- Home equity loan or home equity line of credit. A home equity line of credit works more like a credit card, and often will have an adjustable rate. You can borrow and repay funds as needed, with the amount available being based on your equity. If you have a line of credit, consider taking out a home equity loan to repay your outstanding balance. These loans offer a fixed interest rate and monthly payment, which means you’ll have a predictable repayment schedule.
- Refinancing. A homeowner might have a mortgage with a higher interest rate than the current market but is waiting for rates to get even lower to refinance. However, if the climate shifts the other way, it could be smart to refinance before rates rise.
If you’re shopping for a new car or already have a loan, here are a couple of things to consider:
- If you’re looking to buy a new car, try to do it before higher interest rates hit. Buying that new car will only get more expensive as interest rates rise. Your monthly payment will increase, and the kind of car you’re able to afford could change.
- Shop around when you’re looking for your new loan to find the most competitive rate.
- If you have an auto loan with a lower rate, avoid making extra payments on your loan for the time being. Chances are, there are better places you can apply those extra funds like credit card debt.
Savings accounts can be a good place to keep your money as interest rates rise. But consider these points before you park your funds in one place:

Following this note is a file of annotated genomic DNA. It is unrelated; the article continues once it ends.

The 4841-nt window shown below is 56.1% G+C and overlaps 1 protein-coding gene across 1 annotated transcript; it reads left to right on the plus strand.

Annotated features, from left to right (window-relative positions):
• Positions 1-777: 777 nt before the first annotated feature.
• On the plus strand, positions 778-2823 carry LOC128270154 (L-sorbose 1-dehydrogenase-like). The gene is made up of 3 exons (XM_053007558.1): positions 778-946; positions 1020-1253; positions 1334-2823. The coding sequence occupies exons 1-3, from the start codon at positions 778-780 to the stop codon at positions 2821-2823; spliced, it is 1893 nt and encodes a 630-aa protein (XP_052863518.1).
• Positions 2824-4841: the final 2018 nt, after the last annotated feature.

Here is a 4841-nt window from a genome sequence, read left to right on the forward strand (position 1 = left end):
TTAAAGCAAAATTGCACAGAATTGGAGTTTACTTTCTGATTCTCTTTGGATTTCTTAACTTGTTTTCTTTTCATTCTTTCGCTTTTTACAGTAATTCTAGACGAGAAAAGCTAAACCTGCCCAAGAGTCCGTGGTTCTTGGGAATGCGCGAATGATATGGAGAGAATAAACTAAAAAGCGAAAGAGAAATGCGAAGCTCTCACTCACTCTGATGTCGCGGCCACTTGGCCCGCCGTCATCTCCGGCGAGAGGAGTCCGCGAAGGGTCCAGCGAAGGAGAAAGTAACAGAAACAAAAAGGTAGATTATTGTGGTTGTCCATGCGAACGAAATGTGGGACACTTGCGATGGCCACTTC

- Avoid locking up your money in a single certificate of deposit (CD). Instead, opt for a CD ladder. A CD offers a fixed interest rate for a specific period of time, but with a CD ladder you divide a sum of money into equal amounts. Then, you buy CDs with different maturity dates—this is done to decrease the impact of interest rate changes and reinvestment risks. A ladder could generate higher returns than investing in a single CD.
- Minimize the amount of cash that you keep in your checking and standard savings accounts. Instead, optimize money markets to earn higher returns from higher interest rates.
- Don’t let low-yield accounts or high inflation keep you from saving more money. It’s always a good decision to continue building up your emergency fund.
Credit card debt
As we have detailed, rising rates mean your existing debt can increase without advance notice. That’s true even on credit card accounts that have a so-called “fixed-rate.”
Understand what the current interest rates are on each of your accounts, then prioritize paying off those outstanding balances.
If you can, consider a personal loan or a 0-percent balance transfer card to pay off high-interest rate debt.
Stocks and bonds
It’s smart to diversify your portfolio. Consider investments in a variety of assets, including stocks and bonds. However, investing in individual stocks, and even bonds, is risky.
You could consider mutual funds that focus on particular sectors that seem promising if rates rise. But first you should research the conditions that might cause rates to rise and understand the funds’ investment practices. It’s also important to check on the fees a fund charges.
Invest in a bond ladder.Like CD ladders, bond ladders are a series of bonds that mature at regular intervals. As rates rise, the bond could be reinvested at the higher rate.
This article is for educational purposes only and is not intended to provide financial, tax or legal advice. You should consult a professional for specific advice. Best Egg is not responsible for the information contained in third-party sites cited or hyperlinked in this article. Best Egg is not responsible for, and does not provide or endorse third party products, services or other third-party content.